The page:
Cool Toys — Incomplete Solutions

The vendors at LegalTech 2008 had lots of cool tech toys to sell that purported to solve a host of problems, but knowledge management practitioners speaking at the KM Track sessions told tales of incomplete solutions and dissatisfied users. Why the gap?

There’s probably not just one comprehensive answer to that question, but several partial answers. In part, the gap results from differences between how an application works in the vendor’s sterile development environment versus how it works in the rough and tumble of the purchasing organization. Very few vendors can fully anticipate user needs. (Unfortunately, not all vendors are willing to work with purchasers to make the incremental changes that move a product from adequate to superior.) In part, the gap is caused by misfires during the planning and implementation by the purchaser. We’re only human so we make mistakes. And technology and KM professionals within an organization are almost as susceptible as vendors to the tendency to misunderstand user needs.

However, there are two larger problems that often contribute to user dissatisfaction. The first is the perennial problem of escalating expectations: you deliver an improvement and become an instant hero. Three minutes later, your users now consider the innovation old hat and are looking for more. In this environment, how on earth do you ever achieve lasting user satisfaction?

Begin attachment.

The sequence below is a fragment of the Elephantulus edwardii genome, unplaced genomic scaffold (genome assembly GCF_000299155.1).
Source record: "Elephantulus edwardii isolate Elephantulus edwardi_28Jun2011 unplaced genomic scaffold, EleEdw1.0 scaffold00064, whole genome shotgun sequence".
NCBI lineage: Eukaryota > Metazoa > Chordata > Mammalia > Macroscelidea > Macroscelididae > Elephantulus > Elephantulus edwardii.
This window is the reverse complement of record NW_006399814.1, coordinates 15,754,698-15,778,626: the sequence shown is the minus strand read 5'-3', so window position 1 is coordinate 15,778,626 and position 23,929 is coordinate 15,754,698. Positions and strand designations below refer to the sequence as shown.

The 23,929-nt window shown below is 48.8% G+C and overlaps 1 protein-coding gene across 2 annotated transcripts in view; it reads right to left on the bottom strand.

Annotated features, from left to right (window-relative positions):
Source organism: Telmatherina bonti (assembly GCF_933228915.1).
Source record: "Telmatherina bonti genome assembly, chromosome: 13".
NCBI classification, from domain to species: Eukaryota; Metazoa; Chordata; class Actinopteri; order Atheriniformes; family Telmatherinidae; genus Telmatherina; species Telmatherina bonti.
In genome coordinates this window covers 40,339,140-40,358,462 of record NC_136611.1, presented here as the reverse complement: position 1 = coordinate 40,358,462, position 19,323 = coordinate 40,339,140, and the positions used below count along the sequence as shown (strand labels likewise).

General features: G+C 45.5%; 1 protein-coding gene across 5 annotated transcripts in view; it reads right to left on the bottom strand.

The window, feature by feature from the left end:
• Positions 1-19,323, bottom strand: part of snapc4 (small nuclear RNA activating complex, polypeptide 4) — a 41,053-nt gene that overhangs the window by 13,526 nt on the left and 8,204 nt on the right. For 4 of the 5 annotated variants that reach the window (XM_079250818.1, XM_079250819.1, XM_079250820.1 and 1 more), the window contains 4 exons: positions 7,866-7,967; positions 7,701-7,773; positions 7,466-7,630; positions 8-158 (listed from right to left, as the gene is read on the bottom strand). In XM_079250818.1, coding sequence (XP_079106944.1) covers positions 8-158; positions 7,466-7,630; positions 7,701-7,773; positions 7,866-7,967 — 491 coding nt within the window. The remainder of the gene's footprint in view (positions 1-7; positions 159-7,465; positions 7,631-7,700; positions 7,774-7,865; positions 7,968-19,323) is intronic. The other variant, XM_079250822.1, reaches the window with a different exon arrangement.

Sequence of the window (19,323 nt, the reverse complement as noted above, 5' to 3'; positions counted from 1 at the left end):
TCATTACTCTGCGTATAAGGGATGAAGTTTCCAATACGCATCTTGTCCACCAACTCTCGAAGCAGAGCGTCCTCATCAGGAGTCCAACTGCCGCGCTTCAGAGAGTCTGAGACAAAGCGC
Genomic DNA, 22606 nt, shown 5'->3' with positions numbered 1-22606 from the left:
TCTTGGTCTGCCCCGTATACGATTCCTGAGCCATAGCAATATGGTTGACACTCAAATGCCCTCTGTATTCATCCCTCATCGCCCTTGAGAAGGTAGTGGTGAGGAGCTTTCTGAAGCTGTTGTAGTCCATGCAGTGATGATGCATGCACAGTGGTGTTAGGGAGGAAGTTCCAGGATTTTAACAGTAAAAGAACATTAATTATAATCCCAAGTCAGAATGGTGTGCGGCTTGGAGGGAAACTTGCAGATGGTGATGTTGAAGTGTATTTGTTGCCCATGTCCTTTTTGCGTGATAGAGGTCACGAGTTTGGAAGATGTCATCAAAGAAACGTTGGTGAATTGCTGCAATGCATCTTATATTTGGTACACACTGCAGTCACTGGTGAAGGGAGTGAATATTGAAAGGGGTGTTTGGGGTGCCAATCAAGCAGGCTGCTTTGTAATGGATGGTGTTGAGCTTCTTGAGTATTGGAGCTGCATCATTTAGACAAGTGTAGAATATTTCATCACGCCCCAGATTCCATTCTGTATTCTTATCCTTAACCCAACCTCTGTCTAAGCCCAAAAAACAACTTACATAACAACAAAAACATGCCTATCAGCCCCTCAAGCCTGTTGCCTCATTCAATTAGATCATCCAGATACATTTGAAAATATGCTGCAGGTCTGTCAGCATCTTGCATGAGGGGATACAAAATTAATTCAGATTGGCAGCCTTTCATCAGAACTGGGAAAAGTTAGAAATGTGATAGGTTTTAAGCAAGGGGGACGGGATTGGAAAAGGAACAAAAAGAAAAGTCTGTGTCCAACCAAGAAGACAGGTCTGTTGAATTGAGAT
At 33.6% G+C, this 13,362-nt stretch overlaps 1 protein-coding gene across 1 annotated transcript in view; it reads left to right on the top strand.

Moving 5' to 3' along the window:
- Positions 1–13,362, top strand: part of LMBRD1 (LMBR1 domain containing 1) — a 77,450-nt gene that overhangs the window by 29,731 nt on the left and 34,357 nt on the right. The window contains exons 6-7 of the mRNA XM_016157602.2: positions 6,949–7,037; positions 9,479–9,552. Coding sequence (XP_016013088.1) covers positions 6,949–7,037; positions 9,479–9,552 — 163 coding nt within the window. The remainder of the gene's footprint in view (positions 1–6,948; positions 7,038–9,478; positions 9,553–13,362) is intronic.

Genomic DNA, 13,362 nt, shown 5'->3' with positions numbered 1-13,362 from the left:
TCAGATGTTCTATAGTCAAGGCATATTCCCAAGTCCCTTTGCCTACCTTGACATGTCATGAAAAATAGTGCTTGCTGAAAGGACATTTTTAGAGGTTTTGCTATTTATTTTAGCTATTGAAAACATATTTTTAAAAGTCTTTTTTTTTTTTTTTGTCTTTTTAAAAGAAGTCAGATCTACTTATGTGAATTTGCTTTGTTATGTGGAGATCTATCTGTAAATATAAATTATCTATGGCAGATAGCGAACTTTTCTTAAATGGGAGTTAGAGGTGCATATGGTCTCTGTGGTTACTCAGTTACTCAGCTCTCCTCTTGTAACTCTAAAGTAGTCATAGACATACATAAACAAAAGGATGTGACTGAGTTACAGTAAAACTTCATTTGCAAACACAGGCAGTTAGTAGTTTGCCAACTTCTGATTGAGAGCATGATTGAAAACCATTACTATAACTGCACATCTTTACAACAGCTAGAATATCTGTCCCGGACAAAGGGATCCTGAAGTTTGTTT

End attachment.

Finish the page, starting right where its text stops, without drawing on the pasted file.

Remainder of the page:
The other significant challenge is our tendency to search for the KM silver bullet: that killer app that will solve a host of problems and justify a growing investment in KM. In the search for this holy grail, vendors, information technology experts and KM professionals over promise and under deliver. We try to solve too many problems with a single tool. And the bigger the tool, the harder it falls.

The problem of incomplete tech solutions is one that vendors, IT specialists and KM professionals are going to have to tackle together. Without better cooperation among these groups, user needs will not be met adequately. And when the user is dissatisfied, it is unlikely that anyone will be sending bouquets to the knowledge manager who initiated the deficient technology project.

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